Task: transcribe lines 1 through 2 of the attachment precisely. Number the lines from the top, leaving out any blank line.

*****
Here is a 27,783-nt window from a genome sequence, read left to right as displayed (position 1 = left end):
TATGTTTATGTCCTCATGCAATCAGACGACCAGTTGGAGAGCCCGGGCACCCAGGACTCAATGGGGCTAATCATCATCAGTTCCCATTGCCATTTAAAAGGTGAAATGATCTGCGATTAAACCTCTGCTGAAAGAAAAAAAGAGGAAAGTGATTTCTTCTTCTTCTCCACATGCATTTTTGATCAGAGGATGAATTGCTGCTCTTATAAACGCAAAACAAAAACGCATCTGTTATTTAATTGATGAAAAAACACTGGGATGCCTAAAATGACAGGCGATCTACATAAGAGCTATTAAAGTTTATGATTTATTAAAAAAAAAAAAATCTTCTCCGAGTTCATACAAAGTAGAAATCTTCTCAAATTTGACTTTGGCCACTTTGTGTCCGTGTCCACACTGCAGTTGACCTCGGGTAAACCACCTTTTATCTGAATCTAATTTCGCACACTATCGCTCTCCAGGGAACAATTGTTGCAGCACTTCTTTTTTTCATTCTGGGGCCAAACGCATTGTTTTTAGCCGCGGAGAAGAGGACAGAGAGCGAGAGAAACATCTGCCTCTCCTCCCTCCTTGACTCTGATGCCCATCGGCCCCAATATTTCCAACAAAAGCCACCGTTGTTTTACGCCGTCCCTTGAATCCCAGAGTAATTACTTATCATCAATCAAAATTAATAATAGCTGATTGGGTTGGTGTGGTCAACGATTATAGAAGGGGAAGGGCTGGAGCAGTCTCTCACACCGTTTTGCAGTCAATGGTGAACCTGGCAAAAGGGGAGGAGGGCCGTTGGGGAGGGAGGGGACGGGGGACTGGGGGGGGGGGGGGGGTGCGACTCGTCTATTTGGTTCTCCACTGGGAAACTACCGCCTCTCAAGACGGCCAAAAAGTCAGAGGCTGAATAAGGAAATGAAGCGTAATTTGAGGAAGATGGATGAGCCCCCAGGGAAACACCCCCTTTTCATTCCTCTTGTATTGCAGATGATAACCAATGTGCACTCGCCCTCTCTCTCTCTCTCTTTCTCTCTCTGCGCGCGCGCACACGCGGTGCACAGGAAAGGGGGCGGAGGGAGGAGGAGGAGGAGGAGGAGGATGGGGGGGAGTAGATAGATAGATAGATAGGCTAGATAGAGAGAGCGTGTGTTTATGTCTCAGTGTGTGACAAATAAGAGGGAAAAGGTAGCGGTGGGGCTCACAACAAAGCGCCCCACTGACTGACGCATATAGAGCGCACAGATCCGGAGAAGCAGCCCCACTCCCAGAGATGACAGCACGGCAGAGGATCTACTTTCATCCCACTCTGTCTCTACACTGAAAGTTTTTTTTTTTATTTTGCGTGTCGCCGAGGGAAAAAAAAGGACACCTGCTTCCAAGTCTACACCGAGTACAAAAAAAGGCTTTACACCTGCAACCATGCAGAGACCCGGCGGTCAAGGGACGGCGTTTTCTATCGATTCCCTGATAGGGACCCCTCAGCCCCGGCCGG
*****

Here is a 27,783-nt window from a genome sequence, read left to right as displayed (position 1 = left end):
TATGTTTATGTCCTCATGCAATCAGACGACCAGTTGGAGAGCCCGGGCACCCAGGACTCAATGGGGCTAATCATCATCAGTTCCCATTGCCATTTAAAAGGTGAAATGATCTGCGATTAAACCTCTGCTGAAAGAAAAAAAGAGGAAAGTGATTTCTTCTTCTTCTCCACATGCATTTTTGATCAGAGGATGAATTGCTGCTCTTATAAACGCAAAACAAAAACGCATCTGTTATTTAATTGATGAAAAAACACTGGGATGCCTAAAATGACAGGCGATCTACATAAGAGCTATTAAAGTTTATGATTTATTAAAAAAAAAAAAATCTTCTCCGAGTTCATACAAAGTAGAAATCTTCTCAAATTTGACTTTGGCCACTTTGTGTCCGTGTCCACACTGCAGTTGACCTCGGGTAAACCACCTTTTATCTGAATCTAATTTCGCACACTATCGCTCTCCAGGGAACAATTGTTGCAGCACTTCTTTTTTTCATTCTGGGGCCAAACGCATTGTTTTTAGCCGCGGAGAAGAGGACAGAGAGCGAGAGAAACATCTGCCTCTCCTCCCTCCTTGACTCTGATGCCCATCGGCCCCAATATTTCCAACAAAAGCCACCGTTGTTTTACGCCGTCCCTTGAATCCCAGAGTAATTACTTATCATCAATCAAAATTAATAATAGCTGATTGGGTTGGTGTGGTCAACGATTATAGAAGGGGAAGGGCTGGAGCAGTCTCTCACACCGTTTTGCAGTCAATGGTGAACCTGGCAAAAGGGGAGGAGGGCCGTTGGGGAGGGAGGGGACGGGGGACTGGGGGGGGGGGGGGGGTGCGACTCGTCTATTTGGTTCTCCACTGGGAAACTACCGCCTCTCAAGACGGCCAAAAAGTCAGAGGCTGAATAAGGAAATGAAGCGTAATTTGAGGAAGATGGATGAGCCCCCAGGGAAACACCCCCTTTTCATTCCTCTTGTATTGCAGATGATAACCAATGTGCACTCGCCCTCTCTCTCTCTCTCTTTCTCTCTCTGCGCGCGCGCACACGCGGTGCACAGGAAAGGGGGCGGAGGGAGGAGGAGGAGGAGGAGGAGGATGGGGGGGAGTAGATAGATAGATAGATAGGCTAGATAGAGAGAGCGTGTGTTTATGTCTCAGTGTGTGACAAATAAGAGGGAAAAGGTAGCGGTGGGGCTCACAACAAAGCGCCCCACTGACTGACGCATATAGAGCGCACAGATCCGGAGAAGCAGCCCCACTCCCAGAGATGACAGCACGGCAGAGGATCTACTTTCATCCCACTCTGTCTCTACACTGAAAGTTTTTTTTTTTATTTTGCGTGTCGCCGAGGGAAAAAAAAGGACACCTGCTTCCAAGTCTACACCGAGTACAAAAAAAGGCTTTACACCTGCAACCATGCAGAGACCCGGCGGTCAAGGGACGGCGTTTTCTATCGATTCCCTGATAGGGACCCCTCAGCCCCGGCCGG